Same-Sex Attraction A Parents' Guide.
Edited by John F. Harvey, OSFS, and Gerard V. Bradley Published by Saint Augustine's Press. South Bend, Indiana, 2003, ISBN: 1-58731-751-6 Hardcover, pp. 270, $36.95 CND
In the view of many people, the debate over same-sex "marriage" is finished. Canadian political columnists like Jeffrey Simpson of the Toronto Globe have claimed that protests and polemics against it will have no effect; when the courts speak, the argument ends. Courts in eight provincial and territorial jurisdictions in Canada have ruled that these "marriages" must be allowed to go on. So there is no dispute, it seems, over their legality. The Catholic Prime Minister is in favour of these "marriages" and has permitted his Minister of Justice to forge ahead and present appropriate legislation early in 2005.
For the United States, Vermont recently became the first American jurisdiction to legally recognize such "marriages," calling them civil unions. In his chapter in this book, "Same-Sex Marriage: Our Final Answer?" Gerard Bradley, a law professor at Notre Dame, Indiana, points out that the legal judgments of one state must be given recognition in all other states according to the U.S. Constitution. So there is a possibility that states which frown on such unions will still have to regard people as "married" if they are from other states that do consider them legally bound together.
The matter has been further complicated by the recent decision of a Massachusetts tribunal to recognize these marriages. In order to stop their spread, President Bush would like to see a constitutional amendment specifying the traditional view of marriage; it is questionable, however, that he can muster enough votes to get it through Congress.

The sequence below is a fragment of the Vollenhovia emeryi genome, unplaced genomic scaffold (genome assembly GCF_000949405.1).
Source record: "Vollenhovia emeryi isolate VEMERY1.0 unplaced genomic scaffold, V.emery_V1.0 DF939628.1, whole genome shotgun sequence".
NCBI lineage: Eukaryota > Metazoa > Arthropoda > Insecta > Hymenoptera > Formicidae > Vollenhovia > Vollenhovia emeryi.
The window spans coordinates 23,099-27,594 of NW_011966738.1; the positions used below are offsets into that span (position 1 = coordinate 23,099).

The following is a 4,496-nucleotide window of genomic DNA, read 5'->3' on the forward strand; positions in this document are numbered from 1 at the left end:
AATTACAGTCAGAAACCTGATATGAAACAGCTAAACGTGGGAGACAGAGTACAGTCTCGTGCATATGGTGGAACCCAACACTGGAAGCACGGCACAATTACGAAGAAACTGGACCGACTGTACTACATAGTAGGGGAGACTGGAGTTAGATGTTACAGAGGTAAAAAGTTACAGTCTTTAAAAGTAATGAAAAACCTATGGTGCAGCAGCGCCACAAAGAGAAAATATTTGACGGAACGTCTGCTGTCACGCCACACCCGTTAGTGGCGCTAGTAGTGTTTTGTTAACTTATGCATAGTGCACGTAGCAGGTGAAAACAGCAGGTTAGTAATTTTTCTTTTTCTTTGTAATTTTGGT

Bradley quotes the view of Homer Clark, in the 1988 edition of his treatise on The Law of Domestic Relations, that marriage is being transformed from a clearly defined relationship to something either uncertain or left largely to the control of the parties. The uncertainty and privatization of marriage, he said, emerged suddenly, and without any general consideration by courts or legislatures of the consequences for the institution of marriage. He was writing only a few short years after a time when it would have been inconceivable to take seriously the validity of same-sex marriage. It was not until 1978 or later that the idea was even imaginable.
From a Catholic point of view, as Oxford philosopher John Finnis points out, it is still unthinkable. His chapter, entitled "An Intrinsically Disordered Inclination," rejects it out of hand. The Church, he says, refuses to consider a person as heterosexual or homosexual; it insists that every person has a fundamental identity as the creature of God, and a sexual identity, either male or female. Each male should accept his sexual identity as a man, and each female hers as a woman. That means accepting that one is different from but complementary to, and equal in dignity with, persons of the opposite sex. Even the most deep-seated homosexual tendency must be called disordered, because it is an inclination toward an intrinsic moral evil. It is not a sin, for a sin is committed only by a choice. But homosexual acts are always "intrinsically disordered," and the inclination is also "intrinsically disordered".
In his profound teaching on human sexual identity (Matt. 19:4), Finnis continues, Jesus shows that the marital communion of man and woman was established "from the beginning", requiring the overcoming of any desire for sexual activity or enjoyment outside of marriage.
The whole Christian teaching on sex, Finnis writes, does nothing more, and no less, than point that every kind of sex act other than authentic marital intercourse is opposed to the good of marriage. The more distant a sex act is from marriage, the more immoral it is.
There are other excellent chapters in this useful book. Jeffrey Satinover says that a biological theory of homosexuality has arisen again, with solid evidence against it. Joseph Nicolosi describes "gay" as a self-deceptive identity, brilliantly marketed by a small number of people consciously pursuing an agenda. Kevin Miller examined the letter by the Congregation for the Doctrine of the Faith on the pastoral care of homosexual persons, and concludes that the scriptural passages cited by the CDF show that homosexual acts violate Christian charity.
An excellent parents' guide to difficult situations.
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|Article Type:||Book Review|
|Date:||Apr 1, 2005|
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